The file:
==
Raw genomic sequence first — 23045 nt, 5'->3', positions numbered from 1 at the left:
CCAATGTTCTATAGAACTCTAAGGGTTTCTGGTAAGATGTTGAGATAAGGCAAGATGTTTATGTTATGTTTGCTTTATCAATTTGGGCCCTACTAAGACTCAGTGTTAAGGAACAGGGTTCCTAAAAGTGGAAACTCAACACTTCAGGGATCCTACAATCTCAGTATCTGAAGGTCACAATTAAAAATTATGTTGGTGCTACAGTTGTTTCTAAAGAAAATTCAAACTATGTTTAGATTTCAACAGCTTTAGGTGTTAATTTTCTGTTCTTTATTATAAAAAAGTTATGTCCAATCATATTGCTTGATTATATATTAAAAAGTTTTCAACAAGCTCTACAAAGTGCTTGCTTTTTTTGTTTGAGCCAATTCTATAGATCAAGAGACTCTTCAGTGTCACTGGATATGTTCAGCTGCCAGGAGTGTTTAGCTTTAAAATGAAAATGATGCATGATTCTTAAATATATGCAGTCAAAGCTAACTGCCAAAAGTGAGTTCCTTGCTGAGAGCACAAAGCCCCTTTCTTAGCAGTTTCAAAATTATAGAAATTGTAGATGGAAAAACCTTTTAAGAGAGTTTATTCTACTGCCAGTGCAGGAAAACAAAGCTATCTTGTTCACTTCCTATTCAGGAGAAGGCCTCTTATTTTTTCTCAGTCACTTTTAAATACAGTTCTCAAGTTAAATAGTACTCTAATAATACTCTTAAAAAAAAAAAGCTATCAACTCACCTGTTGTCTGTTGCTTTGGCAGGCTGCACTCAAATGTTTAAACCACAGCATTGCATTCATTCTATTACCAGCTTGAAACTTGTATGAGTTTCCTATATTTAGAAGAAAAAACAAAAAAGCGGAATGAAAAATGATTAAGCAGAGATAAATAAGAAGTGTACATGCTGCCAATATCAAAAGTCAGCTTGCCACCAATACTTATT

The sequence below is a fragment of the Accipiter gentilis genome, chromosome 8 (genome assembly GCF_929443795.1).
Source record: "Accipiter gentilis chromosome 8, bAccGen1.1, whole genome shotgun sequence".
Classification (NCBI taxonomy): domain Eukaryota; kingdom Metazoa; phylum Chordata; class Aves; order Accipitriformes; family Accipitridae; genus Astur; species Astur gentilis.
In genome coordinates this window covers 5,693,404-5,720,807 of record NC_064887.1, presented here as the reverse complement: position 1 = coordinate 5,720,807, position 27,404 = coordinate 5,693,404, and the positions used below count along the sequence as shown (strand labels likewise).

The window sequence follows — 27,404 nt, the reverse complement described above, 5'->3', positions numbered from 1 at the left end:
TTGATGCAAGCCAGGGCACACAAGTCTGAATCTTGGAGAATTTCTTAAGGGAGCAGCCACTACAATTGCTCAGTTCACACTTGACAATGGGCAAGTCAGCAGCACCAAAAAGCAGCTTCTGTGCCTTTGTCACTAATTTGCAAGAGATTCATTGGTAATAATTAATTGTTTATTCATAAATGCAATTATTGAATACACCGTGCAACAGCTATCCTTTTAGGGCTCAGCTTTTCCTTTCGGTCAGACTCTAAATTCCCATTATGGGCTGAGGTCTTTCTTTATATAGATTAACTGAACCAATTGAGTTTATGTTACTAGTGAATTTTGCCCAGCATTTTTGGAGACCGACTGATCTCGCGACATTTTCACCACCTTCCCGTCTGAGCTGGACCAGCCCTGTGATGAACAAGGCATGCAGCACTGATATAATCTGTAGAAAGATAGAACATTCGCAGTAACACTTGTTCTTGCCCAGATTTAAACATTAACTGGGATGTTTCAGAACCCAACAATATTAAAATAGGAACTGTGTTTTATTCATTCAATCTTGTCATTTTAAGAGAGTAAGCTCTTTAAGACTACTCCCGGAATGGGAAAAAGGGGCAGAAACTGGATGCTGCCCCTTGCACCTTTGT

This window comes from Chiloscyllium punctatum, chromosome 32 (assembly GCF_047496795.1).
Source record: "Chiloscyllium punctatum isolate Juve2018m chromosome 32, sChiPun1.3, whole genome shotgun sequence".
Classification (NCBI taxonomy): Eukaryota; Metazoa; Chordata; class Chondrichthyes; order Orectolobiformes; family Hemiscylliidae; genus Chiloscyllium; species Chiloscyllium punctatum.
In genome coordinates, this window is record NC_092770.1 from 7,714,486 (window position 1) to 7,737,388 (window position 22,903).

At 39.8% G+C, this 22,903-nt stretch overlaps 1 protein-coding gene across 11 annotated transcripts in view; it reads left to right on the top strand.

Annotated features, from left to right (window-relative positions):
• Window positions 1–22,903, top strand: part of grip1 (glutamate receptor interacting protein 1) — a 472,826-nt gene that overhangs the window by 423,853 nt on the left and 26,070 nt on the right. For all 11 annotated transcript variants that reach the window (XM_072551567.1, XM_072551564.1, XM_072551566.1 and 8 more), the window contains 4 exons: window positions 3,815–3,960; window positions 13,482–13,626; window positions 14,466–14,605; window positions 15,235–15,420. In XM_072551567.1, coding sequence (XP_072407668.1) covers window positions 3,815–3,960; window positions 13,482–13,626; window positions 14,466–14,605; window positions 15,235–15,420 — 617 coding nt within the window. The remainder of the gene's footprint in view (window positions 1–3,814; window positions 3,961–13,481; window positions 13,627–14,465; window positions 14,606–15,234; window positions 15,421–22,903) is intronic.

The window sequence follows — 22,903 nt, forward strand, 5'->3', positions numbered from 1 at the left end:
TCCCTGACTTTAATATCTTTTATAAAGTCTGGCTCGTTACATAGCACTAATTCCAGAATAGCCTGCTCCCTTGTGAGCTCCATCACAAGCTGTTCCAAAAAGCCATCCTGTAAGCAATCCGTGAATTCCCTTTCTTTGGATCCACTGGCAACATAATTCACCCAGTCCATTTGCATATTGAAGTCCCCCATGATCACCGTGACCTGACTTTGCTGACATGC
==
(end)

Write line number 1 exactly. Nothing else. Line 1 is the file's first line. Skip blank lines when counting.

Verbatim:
Raw genomic sequence first — 23045 nt, 5'->3', positions numbered from 1 at the left: